Montréal completes a strategic reflection on fare structure

  • Updated15 November 2016
  • News

Public transit users in Montréal, Canada have benefitted from a regional integrated fare scheme since 1998. Monthly pass holders can get unlimited rides on commuter rail, metro, express and regular bus services provided by 16 public transit organizations. The integrated fare level is set according to the eight concentric zones radiating from the central business district and monthly pass holders can benefit from a fare rebate of up to 25% when compared to buying two separate passes. A well-established revenue sharing mechanism based on network use is also in place. In 2008, the region has implemented an interoperable smart card fare collection system that further strengthens the ties in fare matters among organizations.

As the regional fare integration scheme does not replace the fare table of local jurisdictions, challenges remain in the current fare systems: inconsistencies from overlapping integrated fares and local fare structures; the wide array of fare products emerging from them; equity among flat-fare, zone-based and mode-based fare structures; and variations in fare rules and practice.

As a continual effort on improving public transit services in the Montréal region, the Agence métropolitaine de transport (AMT), along with all the public transit organizations, have been working together in the past three years and have successfully completed a strategic reflection on the fare structure of public transit services and equipment in the Montréal region with the guidance of an external advisor. It was a comprehensive and collaborative process with the goals of improving the performance of the fare system and customer experience regarding fare purchase. The process identifies possible improvement to the exiting fare system and proposes a guideline for a complete makeover of the fare system.

Starting with an analysis of the current situation and an international benchmarking, the participants agree on a common vision of a more user-friendly and coherent fare system at the regional level. The workgroup then comes up four promising scenarios spanning various levels of ambition: optimization of the current fare system, incremental evolution by simplifying the system and revolution involving a complete makeover. All the scenarios involve simplification such as reduction of the number of fare zones and a differentiation of transit modes in the fare structure. The main elements that differ among the scenarios are the presence or not of a unified fare structure, the geography of the fare zones and the modal division.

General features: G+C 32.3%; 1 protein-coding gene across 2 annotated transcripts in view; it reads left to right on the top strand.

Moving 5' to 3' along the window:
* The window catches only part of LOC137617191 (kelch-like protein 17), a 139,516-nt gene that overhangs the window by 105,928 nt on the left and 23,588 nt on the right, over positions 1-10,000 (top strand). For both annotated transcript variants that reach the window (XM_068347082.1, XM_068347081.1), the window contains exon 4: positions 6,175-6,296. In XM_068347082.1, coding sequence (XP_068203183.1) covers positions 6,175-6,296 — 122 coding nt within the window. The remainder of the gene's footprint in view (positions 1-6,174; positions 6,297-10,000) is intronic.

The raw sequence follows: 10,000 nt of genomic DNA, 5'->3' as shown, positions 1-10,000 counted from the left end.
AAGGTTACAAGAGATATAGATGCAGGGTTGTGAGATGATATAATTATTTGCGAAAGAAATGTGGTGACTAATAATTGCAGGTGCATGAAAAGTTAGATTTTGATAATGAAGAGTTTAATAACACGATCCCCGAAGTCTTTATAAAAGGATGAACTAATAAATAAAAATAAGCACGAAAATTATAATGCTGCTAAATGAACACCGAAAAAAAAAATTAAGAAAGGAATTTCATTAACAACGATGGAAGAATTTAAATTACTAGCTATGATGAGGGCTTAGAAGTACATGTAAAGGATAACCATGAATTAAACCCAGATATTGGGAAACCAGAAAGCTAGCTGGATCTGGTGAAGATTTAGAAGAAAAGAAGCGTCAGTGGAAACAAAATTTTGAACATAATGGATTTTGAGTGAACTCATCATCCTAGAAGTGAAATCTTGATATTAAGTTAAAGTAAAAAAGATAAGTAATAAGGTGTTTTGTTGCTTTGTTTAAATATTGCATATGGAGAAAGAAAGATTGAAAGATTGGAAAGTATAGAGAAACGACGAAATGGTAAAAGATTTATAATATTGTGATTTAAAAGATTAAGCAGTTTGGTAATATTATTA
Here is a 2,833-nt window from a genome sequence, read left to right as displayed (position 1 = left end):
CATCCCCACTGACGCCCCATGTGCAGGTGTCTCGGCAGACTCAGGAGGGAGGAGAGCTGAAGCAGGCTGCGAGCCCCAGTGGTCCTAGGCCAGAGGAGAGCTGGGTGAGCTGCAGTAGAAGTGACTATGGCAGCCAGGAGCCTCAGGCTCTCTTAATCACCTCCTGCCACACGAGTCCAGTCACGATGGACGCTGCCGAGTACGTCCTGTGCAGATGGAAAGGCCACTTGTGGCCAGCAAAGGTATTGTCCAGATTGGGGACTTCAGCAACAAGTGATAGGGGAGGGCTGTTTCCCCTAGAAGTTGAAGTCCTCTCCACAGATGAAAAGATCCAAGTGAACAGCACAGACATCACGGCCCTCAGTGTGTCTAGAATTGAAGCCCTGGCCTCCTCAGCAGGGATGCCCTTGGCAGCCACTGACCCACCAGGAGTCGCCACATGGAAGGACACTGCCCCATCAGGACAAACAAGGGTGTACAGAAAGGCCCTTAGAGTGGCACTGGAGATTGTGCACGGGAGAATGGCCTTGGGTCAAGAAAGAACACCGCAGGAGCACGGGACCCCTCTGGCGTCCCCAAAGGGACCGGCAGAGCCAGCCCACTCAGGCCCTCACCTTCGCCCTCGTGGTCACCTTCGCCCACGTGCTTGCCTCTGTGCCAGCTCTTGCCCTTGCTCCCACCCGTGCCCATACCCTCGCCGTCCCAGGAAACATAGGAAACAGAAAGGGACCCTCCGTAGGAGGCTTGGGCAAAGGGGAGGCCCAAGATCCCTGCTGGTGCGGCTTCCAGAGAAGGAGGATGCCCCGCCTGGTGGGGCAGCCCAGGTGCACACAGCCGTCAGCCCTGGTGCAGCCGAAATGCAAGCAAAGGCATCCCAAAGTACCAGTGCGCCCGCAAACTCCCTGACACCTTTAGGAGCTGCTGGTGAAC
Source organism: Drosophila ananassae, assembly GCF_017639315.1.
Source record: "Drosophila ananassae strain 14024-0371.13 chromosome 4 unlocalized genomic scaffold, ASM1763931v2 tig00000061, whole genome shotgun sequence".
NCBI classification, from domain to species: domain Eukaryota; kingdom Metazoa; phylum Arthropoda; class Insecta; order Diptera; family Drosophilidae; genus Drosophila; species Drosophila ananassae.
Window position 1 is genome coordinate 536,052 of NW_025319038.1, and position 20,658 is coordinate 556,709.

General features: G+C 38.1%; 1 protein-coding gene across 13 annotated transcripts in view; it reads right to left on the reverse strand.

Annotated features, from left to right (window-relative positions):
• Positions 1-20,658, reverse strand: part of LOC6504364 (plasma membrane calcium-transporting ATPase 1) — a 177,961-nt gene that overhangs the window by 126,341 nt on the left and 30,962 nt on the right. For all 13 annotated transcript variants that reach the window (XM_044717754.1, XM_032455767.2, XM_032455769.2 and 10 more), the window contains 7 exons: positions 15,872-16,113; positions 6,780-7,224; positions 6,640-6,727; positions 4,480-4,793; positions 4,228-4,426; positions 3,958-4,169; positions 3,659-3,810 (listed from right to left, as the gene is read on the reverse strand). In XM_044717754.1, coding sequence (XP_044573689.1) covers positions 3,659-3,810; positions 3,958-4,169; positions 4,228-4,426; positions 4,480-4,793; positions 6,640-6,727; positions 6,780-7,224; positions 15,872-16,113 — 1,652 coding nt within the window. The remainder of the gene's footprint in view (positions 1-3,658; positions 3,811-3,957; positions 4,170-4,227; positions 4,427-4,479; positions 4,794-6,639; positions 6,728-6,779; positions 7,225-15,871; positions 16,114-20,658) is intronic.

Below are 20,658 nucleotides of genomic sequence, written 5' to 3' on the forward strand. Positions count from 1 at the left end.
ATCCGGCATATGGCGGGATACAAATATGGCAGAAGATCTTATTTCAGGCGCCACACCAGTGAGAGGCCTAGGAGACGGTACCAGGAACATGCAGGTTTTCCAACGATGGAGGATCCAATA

Each scenario is evaluated quantitatively and qualitatively: a data-driven spreadsheet model is used to estimate change in fare revenue and ridership; concurrently, user benefits and complexity in implementation are identified. In parallel, the workgroup also evaluates, at a high level, the impact of some fare measures in adjacent scenarios: harmonizing fare categories and level of rebate; introducing peak and off-peak fare; replacing transfer-based single-trip ticket by time-based ticket , introducing integrated single-trip ticket and introducing park-and-ride fare.

The process is unprecedented and rewarding. All the partners have devoted a significant amount of time and energy to this consensual effort. It brings together expertise from various organizations to address methodological and ideological issues. The highlights of the process include an agreement on the objectives of the future fare system; a comprehensive regional portrait on fare matters in a decentralized setting; an understanding of the dynamics governing the current situation; a common vision on the evolution of the fare system and the elements of its foundation; the formulation and evaluation of four promising scenarios and a comprehensive debate on the merits of each scenario among the participants.

As the public transit in the Montréal region is transitioning towards a new governance model, the commitment shown by all the parties involved and the resulting deliverables provide a solid foundation on fare matters for the future regional transit authority. Its new role and responsibilities would facilitate the implementation of changes in the fare structure, practice and technology necessary to address the evolving needs in public transit and for the creation of collective value.


For more information: Benoît Lavigne